Well. Perhaps that last one would be more of a full unit, rather than a mini one. But you get the idea. Black Duck is the total package: a story your students won't want to put down, and a treasure trove of teaching material for you.
For Parents, Grandparents and Caregivers:
You know how it seems to go: kids just don't understand their elders, and elders just can't figure out these kids today. But for those who take the time to learn about each other, the perceived great divide between the two isn't quite the chasm it was once believed to be. In Black Duck, teenage David Peterson and octogenarian Ruben Hart don't immediately hit it off. David tells a bit of a white lie to get a conversation started with Mr. Hart. Mr. Hart can tell something isn't quite square, and is wary of opening up.
But instead of ranting and giving up when he's initially rebuffed, David takes the time to prove he really is interested in Mr. Hart and his part in local history. And instead of blocking out David completely, Mr. Hart leaves the door open a crack, enough to notice the teen's sincerity, even if he took a bit of a slippery beginning to get there. Though the main story is about Prohibition, the infamous rumrunning boat Black Duck, and Mr. Hart's part in each, this is also the story of two people from different generations getting to know each other, and discovering that despite their ages, they have a lot in common. The reader is left with the impression that this is the beginning of an unlikely, yet lasting, friendship.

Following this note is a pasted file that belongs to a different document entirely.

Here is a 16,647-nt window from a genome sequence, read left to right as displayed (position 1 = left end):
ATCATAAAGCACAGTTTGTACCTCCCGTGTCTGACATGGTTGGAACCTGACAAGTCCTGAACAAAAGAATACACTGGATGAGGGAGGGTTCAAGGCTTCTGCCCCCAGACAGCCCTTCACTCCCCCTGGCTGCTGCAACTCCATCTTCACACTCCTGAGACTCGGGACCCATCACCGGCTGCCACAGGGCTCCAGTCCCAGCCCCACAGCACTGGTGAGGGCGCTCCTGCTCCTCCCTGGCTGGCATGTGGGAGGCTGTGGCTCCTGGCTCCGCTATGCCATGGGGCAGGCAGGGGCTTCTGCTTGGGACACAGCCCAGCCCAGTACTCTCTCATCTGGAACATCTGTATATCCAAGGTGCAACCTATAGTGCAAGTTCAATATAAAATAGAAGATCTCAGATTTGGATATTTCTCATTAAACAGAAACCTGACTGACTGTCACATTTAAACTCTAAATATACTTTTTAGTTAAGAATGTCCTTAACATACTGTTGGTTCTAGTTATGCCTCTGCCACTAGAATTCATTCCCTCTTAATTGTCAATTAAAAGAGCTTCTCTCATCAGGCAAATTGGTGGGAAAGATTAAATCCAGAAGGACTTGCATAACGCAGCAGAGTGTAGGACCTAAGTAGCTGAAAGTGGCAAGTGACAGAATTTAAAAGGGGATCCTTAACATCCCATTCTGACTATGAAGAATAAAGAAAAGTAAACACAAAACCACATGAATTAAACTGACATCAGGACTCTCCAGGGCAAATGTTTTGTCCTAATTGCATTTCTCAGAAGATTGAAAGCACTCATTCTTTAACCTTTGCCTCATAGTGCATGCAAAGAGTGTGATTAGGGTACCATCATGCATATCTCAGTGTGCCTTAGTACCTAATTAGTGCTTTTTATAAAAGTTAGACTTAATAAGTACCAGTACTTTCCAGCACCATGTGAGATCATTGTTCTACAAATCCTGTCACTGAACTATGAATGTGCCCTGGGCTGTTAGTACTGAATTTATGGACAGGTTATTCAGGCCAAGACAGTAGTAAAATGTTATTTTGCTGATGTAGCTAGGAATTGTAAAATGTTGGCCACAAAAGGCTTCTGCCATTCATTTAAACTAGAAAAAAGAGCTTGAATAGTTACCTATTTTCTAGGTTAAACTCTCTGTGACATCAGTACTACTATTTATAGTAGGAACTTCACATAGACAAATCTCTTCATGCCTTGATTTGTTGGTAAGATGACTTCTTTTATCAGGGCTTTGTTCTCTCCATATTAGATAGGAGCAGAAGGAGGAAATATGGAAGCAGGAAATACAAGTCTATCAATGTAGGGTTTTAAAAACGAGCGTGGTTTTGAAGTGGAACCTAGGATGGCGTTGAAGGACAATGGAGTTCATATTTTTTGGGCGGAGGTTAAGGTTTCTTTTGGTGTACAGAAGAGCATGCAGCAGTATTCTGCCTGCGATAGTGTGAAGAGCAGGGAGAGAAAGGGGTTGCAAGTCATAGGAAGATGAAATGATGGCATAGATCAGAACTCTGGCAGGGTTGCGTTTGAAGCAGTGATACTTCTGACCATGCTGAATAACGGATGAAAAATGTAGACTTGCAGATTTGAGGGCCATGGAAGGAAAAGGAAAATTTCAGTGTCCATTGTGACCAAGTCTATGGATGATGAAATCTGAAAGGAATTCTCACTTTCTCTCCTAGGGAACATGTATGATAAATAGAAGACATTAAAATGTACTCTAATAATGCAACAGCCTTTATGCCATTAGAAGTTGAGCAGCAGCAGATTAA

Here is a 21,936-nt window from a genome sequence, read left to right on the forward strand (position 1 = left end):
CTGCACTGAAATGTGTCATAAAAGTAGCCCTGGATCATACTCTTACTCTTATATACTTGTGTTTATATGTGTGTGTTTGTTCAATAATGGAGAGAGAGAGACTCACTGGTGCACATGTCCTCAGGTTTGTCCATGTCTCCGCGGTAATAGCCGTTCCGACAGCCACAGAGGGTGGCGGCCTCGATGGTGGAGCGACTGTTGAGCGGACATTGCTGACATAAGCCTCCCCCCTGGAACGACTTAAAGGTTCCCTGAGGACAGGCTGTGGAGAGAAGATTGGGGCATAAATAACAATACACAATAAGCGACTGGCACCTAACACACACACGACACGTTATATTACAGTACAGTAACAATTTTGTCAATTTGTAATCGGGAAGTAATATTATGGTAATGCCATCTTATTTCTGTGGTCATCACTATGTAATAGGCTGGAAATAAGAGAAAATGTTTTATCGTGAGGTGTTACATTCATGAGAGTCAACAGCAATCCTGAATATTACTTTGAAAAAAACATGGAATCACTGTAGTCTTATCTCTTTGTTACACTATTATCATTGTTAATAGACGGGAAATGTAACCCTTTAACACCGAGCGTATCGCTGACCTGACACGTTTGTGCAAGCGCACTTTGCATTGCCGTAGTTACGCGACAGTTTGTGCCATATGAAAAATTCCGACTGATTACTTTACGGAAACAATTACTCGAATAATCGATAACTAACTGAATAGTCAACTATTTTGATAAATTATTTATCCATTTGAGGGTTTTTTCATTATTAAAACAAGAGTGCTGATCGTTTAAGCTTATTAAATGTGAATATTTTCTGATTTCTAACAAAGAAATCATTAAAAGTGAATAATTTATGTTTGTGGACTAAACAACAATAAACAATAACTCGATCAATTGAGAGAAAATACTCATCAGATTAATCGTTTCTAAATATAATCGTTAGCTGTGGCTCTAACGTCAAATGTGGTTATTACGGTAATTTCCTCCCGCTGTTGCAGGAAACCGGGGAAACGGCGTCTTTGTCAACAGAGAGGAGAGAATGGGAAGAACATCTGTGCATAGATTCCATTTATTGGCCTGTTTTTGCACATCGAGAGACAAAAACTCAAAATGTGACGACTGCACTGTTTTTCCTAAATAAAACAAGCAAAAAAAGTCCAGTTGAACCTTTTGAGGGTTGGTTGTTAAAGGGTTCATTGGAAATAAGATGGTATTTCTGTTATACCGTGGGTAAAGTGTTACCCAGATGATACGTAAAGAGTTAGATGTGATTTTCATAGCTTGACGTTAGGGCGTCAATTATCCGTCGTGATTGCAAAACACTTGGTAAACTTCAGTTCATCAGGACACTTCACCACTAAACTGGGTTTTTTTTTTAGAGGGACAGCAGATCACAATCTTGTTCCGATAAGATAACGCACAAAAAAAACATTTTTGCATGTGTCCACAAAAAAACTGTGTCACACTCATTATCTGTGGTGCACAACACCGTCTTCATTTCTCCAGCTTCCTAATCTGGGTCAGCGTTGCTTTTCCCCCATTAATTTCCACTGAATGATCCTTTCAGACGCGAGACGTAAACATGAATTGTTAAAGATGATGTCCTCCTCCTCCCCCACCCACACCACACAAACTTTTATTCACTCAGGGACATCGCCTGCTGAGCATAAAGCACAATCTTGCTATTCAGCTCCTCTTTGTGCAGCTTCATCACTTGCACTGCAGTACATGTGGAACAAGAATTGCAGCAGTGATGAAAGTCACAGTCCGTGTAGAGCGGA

For the Teens:
Late 1920's. Small town. Prohibition. Rumrunners. Fast boats. A dead body. Secrets. Mystery. The mob. Kidnapping. That's just some of the exciting stuff you'll read about in Black Duck. And in amongst all that excitement, you'll also read about friendship, and family, and how two people of very different ages who grew up in very different times discover that they're not so different as they imagined. It's one of those books that will still be on your mind long after you've finished it. And aren't those the best kind?
For Everyone Else:
Black Duck has a little bit of everything: mystery, history, action, adventure, excitement, and lots and lots of things to make you think, and wonder, and perhaps examine life from different angles than you might be used to.
Black Duck, by Janet Taylor Lisle. Get it. Read it. You won't be disappointed.
Title: Black Duck
Author: Janet Taylor Lisle
Cover art and design by: Tony Sahara
Reading Level: Young Adult
Publisher and Date: Puffin Books, September 6, 2007
Edition: Sleuth Edition (paperback)
Published In: United States